Weaving village

See Fair Trade at its best in the weaving village we will visit in Uttarakhand.
Not only do the spinners, dyers and weavers receive a fair wage (at least twice as much paid by other organisations),  all products are environmentally friendly, made using only natural fibres and natural dyes. Gender equality is practiced and workers are encouraged to continue their education with all expenses paid by the organisation.

Medical support is also provided to staff by reimbursing the cost of hospital visits and medicines, and weavers are encouraged to work from home so that their other economic activities (such as farming) and social life are not affected.
The organisation produces hand-woven shawls, stoles, scarves and throws using natural dyes and Himalayan wool, eri silk (non-violent)* and pashmina**.
The dyeing is done in-house and the products do not contain any chemical colours. Instead, naturally occurring materials are used, including madder, tesu, indigo, pomegranate, harada, henna and shellac.
Energy and water consumption is kept to a minimum: insulated containers to heat dye bath to save energy; the dye bath is reused a number of times to save water and reduce the amount of effluent produced. The small amount of effluent produced is used for irrigation the fields.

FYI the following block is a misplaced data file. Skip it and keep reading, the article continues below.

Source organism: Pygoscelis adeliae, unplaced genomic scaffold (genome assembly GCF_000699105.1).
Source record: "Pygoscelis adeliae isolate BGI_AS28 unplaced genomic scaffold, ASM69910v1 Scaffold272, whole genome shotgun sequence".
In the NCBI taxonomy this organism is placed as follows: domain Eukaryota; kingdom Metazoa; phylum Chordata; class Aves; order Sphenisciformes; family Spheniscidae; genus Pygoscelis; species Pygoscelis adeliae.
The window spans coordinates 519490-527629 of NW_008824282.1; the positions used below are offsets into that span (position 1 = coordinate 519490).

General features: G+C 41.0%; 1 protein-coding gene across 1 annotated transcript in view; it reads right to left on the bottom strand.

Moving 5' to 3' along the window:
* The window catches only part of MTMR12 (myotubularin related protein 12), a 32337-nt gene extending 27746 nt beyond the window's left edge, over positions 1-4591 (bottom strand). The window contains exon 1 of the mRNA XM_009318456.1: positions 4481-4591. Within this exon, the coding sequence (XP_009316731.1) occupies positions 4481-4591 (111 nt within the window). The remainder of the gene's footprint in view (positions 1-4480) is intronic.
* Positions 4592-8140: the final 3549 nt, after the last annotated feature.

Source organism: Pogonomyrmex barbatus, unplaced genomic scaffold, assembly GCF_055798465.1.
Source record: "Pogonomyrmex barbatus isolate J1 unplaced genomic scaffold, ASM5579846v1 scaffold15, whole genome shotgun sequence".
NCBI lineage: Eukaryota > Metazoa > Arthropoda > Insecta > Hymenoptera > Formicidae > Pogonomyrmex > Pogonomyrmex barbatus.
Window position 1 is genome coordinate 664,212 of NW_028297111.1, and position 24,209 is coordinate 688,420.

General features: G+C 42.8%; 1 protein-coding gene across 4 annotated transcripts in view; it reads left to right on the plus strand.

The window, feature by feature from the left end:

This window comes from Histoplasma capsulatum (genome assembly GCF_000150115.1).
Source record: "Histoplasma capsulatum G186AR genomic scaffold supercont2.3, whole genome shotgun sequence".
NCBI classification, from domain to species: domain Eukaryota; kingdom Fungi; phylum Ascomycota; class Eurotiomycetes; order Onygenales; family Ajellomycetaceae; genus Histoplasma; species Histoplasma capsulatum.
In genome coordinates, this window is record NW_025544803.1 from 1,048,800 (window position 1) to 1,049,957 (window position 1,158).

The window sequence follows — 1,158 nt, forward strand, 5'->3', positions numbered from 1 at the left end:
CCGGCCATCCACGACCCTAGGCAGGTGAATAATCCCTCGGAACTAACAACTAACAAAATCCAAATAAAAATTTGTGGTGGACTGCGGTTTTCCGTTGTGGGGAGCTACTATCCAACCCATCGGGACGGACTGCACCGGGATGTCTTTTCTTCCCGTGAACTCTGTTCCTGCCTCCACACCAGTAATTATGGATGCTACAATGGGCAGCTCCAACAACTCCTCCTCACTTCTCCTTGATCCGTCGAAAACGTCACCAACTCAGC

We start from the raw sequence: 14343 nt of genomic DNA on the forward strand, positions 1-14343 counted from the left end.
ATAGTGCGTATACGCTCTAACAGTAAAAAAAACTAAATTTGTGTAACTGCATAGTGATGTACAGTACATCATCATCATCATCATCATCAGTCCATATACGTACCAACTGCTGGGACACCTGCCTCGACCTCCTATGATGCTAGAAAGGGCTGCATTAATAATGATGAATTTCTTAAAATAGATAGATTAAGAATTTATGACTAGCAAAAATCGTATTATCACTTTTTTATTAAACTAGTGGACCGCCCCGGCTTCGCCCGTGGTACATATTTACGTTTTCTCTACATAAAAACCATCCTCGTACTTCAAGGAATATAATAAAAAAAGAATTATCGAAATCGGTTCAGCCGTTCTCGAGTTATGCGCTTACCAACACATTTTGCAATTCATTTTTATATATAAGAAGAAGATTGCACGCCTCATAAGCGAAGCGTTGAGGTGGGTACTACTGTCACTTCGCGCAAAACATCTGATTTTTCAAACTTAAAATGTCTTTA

*Eri is the most eco friendly and humane silk as it is produced without killing the pupa, which is allowed to become a moth and fly away before the cocoons are hand spun to produce yarn. For this reason it is also called “Peace” silk and “Ahimsa” silk.

** Pashmina, one of the warmest and most luxurious fibres on the planet, is the fibre from the Changthani or Pashmina goat which also produces cashmere fibre. One distinct difference between pashmina and cashmere is the fibre diameter: pashmina fibres are finer and thinner.

Spinning in the sunshine, Uttarakhand

Spinning in the sunshine, Uttarakhand

2010-03-12 19.49.13

Woman spinning pashmina fibre

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